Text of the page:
Thursday, January 9, 2014

Around the world in 76 days

In Seven Stages: A Flying Trip Around the World, Elizabeth Bisland

One of my favorite books from last year was Matthew Goodman's Eighty Days, an account of the race around the world between Nellie Bly and Elizabeth Bisland in 1889.  I was only a few pages into it when I learned from the notes that both women later wrote their own books about the race.  I quickly downloaded an e-book edition of each, but I also found that they are in print and ordered copies as well.  Since I finished Goodman's book sympathizing with Elizabeth Bisland, who [spoiler alert] lost the race, I decided to read her account first.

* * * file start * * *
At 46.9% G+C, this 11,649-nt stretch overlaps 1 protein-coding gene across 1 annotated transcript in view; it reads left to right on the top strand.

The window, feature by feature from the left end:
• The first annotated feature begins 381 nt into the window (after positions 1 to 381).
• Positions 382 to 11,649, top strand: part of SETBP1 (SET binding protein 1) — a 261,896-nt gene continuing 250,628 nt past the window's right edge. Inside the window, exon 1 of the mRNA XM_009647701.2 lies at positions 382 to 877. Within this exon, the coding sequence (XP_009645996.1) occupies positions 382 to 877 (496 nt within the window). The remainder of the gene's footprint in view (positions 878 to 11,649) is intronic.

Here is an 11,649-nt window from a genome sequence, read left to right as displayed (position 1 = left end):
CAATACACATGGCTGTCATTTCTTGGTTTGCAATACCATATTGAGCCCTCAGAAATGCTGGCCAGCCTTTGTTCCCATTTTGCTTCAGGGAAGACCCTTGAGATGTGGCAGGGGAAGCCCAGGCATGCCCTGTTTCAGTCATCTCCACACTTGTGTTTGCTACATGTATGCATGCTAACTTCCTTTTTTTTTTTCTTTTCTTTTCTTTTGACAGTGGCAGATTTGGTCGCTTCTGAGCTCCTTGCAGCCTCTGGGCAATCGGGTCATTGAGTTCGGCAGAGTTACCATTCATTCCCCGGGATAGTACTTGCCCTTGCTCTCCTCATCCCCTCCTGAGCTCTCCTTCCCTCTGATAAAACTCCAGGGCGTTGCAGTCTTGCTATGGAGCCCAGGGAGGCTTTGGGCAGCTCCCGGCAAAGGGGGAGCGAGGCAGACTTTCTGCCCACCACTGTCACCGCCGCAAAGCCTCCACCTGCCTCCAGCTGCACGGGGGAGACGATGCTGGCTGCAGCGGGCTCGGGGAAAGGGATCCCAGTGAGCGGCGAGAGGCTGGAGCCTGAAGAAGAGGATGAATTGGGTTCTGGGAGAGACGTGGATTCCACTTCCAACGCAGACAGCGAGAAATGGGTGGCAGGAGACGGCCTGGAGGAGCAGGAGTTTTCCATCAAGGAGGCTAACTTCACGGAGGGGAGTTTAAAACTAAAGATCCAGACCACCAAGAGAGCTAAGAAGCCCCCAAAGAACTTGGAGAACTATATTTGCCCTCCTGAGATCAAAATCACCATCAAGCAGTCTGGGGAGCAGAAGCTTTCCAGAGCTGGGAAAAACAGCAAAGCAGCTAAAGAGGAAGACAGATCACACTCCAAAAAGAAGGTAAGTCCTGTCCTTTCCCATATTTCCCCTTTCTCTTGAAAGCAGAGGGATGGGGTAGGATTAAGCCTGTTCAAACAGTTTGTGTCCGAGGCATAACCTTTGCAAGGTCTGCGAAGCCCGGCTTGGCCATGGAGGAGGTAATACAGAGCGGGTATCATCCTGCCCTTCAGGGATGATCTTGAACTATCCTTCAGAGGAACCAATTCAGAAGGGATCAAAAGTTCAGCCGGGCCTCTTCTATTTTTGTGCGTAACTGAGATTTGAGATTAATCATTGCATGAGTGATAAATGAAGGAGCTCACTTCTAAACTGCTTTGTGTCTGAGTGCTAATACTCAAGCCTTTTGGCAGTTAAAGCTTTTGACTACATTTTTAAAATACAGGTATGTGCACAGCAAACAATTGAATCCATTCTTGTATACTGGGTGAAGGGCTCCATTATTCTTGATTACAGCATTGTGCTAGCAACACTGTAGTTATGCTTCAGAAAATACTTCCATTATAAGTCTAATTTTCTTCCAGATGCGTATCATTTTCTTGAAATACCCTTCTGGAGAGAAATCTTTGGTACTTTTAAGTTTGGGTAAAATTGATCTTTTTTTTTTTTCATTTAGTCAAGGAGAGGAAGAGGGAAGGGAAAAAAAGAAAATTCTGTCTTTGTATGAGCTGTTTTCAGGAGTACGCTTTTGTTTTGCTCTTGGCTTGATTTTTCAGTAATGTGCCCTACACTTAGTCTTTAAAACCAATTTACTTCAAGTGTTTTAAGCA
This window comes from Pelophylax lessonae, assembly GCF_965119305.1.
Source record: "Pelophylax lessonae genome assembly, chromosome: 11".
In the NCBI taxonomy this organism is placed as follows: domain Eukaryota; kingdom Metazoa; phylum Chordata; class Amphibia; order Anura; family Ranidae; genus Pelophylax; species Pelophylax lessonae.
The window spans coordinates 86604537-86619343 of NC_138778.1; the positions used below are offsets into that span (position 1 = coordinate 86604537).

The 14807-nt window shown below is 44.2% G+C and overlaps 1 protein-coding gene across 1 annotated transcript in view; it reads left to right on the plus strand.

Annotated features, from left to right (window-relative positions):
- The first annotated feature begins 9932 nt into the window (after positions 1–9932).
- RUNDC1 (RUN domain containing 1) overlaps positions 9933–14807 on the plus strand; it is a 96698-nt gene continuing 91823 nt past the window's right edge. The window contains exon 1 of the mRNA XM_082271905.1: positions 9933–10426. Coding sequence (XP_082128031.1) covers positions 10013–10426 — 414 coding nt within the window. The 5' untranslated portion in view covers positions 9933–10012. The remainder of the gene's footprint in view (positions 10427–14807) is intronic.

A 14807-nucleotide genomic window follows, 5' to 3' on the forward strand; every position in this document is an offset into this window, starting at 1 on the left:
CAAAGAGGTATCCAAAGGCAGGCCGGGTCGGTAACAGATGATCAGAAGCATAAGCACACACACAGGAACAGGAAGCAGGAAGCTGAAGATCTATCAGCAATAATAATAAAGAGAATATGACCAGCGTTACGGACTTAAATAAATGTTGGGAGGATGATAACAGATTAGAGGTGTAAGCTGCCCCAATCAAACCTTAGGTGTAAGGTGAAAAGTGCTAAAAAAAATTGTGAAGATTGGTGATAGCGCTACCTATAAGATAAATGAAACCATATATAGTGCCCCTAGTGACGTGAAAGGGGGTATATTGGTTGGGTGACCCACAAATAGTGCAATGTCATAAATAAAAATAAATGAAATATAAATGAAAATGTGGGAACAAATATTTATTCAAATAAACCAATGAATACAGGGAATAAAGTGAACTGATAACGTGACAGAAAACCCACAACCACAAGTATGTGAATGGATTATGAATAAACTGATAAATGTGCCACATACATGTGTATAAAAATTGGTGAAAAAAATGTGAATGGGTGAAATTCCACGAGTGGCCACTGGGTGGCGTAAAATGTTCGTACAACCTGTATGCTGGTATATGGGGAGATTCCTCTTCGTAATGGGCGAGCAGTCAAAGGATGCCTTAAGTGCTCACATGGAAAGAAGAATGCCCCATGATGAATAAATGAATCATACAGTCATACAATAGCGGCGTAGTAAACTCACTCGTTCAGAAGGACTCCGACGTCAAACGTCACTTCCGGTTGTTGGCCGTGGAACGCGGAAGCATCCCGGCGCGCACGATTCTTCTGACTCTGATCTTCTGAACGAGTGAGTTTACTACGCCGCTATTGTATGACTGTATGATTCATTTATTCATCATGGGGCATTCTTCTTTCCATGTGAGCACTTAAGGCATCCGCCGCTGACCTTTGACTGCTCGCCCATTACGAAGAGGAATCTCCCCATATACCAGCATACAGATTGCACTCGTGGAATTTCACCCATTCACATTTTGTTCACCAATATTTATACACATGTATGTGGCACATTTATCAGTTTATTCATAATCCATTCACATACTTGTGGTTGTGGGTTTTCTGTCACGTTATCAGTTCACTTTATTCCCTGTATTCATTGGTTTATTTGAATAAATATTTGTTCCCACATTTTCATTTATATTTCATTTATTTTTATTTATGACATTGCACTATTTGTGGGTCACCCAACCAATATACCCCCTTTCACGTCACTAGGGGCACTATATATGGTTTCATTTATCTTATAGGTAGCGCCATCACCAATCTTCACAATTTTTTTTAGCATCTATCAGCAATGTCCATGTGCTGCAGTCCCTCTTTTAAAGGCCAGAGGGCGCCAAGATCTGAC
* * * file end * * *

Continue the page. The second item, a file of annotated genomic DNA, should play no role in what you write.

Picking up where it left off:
Bisland published her book in 1891, a year after Nellie Bly's (thus coming second again).  It is a short book, only 101 pages, divided into eight sections, the "stages" of the title.  (I don't know why she didn't count the last stage, perhaps because that's when she lost the race.)  It opens on a peaceful November morning in New York City, in 1889.  Bisland had breakfast in bed, reading her mail, which included acceptances for a tea party she was holding in two days, and a notice from her tailor about a fitting for a new gown.  She was surprised to receive a summons to the office of her boss, the editor of The Cosmopolitan, where she was the literary editor.  When she arrived, she was stunned at his proposal that she leave that day, to travel literally around the world, "endeavoring to complete the journey in some absurdly inadequate space of time."  It took him an hour to convince her to make the attempt, and by 6 PM she was on a train.  Nellie Bly had sailed that morning, heading east.  Bisland took the opposite direction, west across the United States to San Francisco. From there she sailed across the Pacific and then the Indian Ocean, through the Suez Canal and across the Mediterranean to Italy, crossing Europe by train and then the Channel by boat, finally taking ship from Ireland for New York.